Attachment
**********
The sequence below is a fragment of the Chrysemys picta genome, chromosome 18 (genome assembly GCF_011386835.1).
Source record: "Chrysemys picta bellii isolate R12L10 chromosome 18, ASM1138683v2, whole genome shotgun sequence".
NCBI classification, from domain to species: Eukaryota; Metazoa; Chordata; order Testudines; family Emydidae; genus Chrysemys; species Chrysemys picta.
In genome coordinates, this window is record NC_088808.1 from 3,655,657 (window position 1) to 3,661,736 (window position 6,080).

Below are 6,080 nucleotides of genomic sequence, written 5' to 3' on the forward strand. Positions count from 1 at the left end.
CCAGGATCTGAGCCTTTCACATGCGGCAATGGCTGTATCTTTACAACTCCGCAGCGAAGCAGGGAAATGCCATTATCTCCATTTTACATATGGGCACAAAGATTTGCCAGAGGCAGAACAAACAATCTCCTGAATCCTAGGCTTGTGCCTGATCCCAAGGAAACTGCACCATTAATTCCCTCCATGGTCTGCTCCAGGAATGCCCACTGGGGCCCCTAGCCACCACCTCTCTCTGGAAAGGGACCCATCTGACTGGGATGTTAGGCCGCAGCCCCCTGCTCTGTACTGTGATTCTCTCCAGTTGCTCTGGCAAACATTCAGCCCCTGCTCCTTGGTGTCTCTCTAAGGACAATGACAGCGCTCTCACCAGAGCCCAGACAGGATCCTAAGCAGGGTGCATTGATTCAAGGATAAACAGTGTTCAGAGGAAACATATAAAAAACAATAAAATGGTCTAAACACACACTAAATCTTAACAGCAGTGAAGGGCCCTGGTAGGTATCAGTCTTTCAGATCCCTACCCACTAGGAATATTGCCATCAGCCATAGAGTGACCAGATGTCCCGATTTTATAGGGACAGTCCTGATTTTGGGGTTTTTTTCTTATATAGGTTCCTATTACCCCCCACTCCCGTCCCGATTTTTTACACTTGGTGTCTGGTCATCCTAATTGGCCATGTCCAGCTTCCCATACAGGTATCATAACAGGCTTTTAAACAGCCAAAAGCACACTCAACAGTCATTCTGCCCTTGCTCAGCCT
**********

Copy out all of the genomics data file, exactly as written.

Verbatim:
The sequence below is a fragment of the Chrysemys picta genome, chromosome 18 (genome assembly GCF_011386835.1).
Source record: "Chrysemys picta bellii isolate R12L10 chromosome 18, ASM1138683v2, whole genome shotgun sequence".
NCBI classification, from domain to species: Eukaryota; Metazoa; Chordata; order Testudines; family Emydidae; genus Chrysemys; species Chrysemys picta.
In genome coordinates, this window is record NC_088808.1 from 3,655,657 (window position 1) to 3,661,736 (window position 6,080).

Below are 6,080 nucleotides of genomic sequence, written 5' to 3' on the forward strand. Positions count from 1 at the left end.
CCAGGATCTGAGCCTTTCACATGCGGCAATGGCTGTATCTTTACAACTCCGCAGCGAAGCAGGGAAATGCCATTATCTCCATTTTACATATGGGCACAAAGATTTGCCAGAGGCAGAACAAACAATCTCCTGAATCCTAGGCTTGTGCCTGATCCCAAGGAAACTGCACCATTAATTCCCTCCATGGTCTGCTCCAGGAATGCCCACTGGGGCCCCTAGCCACCACCTCTCTCTGGAAAGGGACCCATCTGACTGGGATGTTAGGCCGCAGCCCCCTGCTCTGTACTGTGATTCTCTCCAGTTGCTCTGGCAAACATTCAGCCCCTGCTCCTTGGTGTCTCTCTAAGGACAATGACAGCGCTCTCACCAGAGCCCAGACAGGATCCTAAGCAGGGTGCATTGATTCAAGGATAAACAGTGTTCAGAGGAAACATATAAAAAACAATAAAATGGTCTAAACACACACTAAATCTTAACAGCAGTGAAGGGCCCTGGTAGGTATCAGTCTTTCAGATCCCTACCCACTAGGAATATTGCCATCAGCCATAGAGTGACCAGATGTCCCGATTTTATAGGGACAGTCCTGATTTTGGGGTTTTTTTCTTATATAGGTTCCTATTACCCCCCACTCCCGTCCCGATTTTTTACACTTGGTGTCTGGTCATCCTAATTGGCCATGTCCAGCTTCCCATACAGGTATCATAACAGGCTTTTAAACAGCCAAAAGCACACTCAACAGTCATTCTGCCCTTGCTCAGCCT